During the Soviet era, Communist authorities propagated a rigid form of atheism, while persecuting believers to varying degrees in different eras. These days in Russia, the opposite is the case: the state is upholding strict Orthodox Christian doctrines, while using the judicial system to muzzle non-believers and religious dissenters.
Russian President Vladimir Putin has long made common cause with an increasingly militant Russian Orthodox Church in defense of “traditional values,” both at home and abroad. In buttressing church doctrine, as interpreted by the Moscow Patriarchate’s leadership, representatives of the Russian government have stepped up enforcement of a 2013 law that makes it a crime to engage in “public acts expressing manifest disrespect for society, and carried out with the goal of insulting the feelings of religious believers.”
In February, the issue began receiving some long overdue attention in the American press. Writing for Politico, Marc Bennetts described police raids seemingly carried out in retaliation against people who had successfully opposed the construction of a new Russian Orthodox church in a popular Moscow park. The piece also touched on the cases of Viktor Krasnov, who was dragged into court for declaring “there is no God” in an online debate, and Ruslan Sokolovsky, who is now on trial over a provocative YouTube video he made that features him playing the popular cell phone game Pokémon GO in a church.
Amendments to Article 148 of the criminal code, ostensibly punishing words and acts deemed offensive to religious believers, were adopted in response to a protest staged by the punk rock group Pussy Riot in early 2012 at the Christ the Savior Cathedral in Moscow.
Back in 2013, when the amendments were being debated, one of my Russian friends posted a Facebook update that asked; “Who will protect my feelings as an atheist?” The way the law is being enforced by Putin’s administration provides a clear answer: the rights of non-believers, as well as liberal believers, are not being protected. The case of Sergei Chapnin underscores the vulnerability of dissenting believers. Chapnin was fired from his role as managing editor of the Journal of the Moscow Patriarchate for criticizing the Orthodox Church’s leadership for taking on the role of a “church of empire.”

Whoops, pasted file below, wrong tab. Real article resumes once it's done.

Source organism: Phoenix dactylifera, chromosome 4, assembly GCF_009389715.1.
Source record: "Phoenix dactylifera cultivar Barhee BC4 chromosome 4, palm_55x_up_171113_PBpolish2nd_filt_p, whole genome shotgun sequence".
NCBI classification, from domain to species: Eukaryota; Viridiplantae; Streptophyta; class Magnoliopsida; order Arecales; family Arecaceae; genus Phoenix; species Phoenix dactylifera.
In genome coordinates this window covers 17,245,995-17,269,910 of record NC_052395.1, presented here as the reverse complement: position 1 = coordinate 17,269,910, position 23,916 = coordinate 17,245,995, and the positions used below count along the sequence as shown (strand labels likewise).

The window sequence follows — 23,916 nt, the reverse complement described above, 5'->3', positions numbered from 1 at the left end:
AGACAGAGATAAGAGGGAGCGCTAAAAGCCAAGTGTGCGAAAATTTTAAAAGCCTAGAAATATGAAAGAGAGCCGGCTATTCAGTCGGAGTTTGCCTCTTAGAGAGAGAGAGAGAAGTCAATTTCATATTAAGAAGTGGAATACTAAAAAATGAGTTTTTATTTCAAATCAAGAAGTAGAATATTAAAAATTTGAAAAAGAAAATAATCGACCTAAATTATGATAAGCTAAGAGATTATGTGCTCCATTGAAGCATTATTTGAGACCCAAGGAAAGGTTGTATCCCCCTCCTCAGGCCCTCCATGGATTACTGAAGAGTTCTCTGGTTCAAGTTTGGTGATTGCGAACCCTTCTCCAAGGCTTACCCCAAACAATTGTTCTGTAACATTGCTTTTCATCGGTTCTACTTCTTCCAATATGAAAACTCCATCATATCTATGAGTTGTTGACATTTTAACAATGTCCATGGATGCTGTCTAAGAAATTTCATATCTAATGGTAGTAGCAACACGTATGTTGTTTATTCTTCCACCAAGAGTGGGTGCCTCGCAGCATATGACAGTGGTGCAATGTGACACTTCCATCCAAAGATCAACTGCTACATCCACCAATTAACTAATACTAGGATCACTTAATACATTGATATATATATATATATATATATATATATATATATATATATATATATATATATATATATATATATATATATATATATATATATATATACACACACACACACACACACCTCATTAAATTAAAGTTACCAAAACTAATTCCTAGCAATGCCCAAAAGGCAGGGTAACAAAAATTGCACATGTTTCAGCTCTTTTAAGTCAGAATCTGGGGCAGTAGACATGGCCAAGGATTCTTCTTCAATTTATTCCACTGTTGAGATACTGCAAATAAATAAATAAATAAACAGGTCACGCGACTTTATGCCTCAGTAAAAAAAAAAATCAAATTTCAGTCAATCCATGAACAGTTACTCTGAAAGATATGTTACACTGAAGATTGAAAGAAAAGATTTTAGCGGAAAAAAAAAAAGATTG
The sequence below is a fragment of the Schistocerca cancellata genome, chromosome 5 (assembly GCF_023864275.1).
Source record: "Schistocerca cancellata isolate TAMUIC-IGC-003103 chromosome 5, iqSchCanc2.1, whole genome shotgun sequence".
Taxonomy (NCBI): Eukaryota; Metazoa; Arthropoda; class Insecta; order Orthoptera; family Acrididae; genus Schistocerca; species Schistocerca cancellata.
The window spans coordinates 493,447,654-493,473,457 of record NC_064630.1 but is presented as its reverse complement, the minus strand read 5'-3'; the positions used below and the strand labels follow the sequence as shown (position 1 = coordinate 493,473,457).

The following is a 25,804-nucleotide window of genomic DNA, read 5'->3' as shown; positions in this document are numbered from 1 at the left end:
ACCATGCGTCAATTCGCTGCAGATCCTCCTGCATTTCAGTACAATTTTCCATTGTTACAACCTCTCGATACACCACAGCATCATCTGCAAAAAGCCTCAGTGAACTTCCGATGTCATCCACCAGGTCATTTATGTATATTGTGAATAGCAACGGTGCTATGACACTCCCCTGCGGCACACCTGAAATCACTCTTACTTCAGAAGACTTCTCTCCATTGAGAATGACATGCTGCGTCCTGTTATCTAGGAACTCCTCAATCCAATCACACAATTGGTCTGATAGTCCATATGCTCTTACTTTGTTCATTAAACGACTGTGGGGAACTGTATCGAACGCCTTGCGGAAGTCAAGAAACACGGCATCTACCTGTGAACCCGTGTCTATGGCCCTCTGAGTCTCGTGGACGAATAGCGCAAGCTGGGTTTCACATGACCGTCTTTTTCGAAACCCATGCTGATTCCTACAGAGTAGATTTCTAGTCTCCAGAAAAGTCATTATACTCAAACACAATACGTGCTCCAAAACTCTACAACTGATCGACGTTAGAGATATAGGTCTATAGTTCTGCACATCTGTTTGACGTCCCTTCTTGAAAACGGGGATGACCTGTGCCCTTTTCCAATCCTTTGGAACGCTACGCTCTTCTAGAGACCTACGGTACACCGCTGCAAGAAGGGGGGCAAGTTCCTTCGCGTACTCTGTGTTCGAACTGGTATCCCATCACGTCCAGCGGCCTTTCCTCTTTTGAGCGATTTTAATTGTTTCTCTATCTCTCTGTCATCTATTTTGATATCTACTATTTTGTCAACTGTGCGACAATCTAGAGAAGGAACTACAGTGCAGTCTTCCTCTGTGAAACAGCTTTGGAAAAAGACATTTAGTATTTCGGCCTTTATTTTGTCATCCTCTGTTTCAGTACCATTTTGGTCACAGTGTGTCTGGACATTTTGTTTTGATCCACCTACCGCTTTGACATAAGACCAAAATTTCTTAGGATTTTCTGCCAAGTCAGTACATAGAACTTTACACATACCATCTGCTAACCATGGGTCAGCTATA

Laws like Article 148 in Russia’s criminal code make societies less open, and are a step in the direction of what liberal theorists call tyranny of the majority.
When Article 148 was amended, I wrote an analysis piece noting that many democratic countries have some sort of law against giving offense to religious believers’ feelings, or blasphemy. But in retrospect, I should have given more attention to a crucial distinction: some of these laws, like Germany’s, are designed to protect religious minorities; Russia’s law, on the other hand, is now clearly being used to protect the majority against criticism from minorities.
Another worthwhile read on this situation is an academic article written by my friend and colleague, Russian sociologist Dmitry Uzlaner, titled The Pussy Riot Case and the Peculiarities of Russian Post-Secularism.
Uzlaner asserts “the boundary that separates the religious and sacred from the secular and profane is now in flux” in Russia. Where the new frontiers are set is still not entirely settled, but the Russian state, which now fashions itself as the champion of “traditional values,” has become the arbiter of that boundary.
Christopher Stroop is an analyst who specializes in religious affairs in Eurasia. He is currently a Provost's Postdoctoral Scholar at the University of South Florida. He holds a doctorate from Stanford University in modern Russian history and interdisciplinary studies in the humanities.
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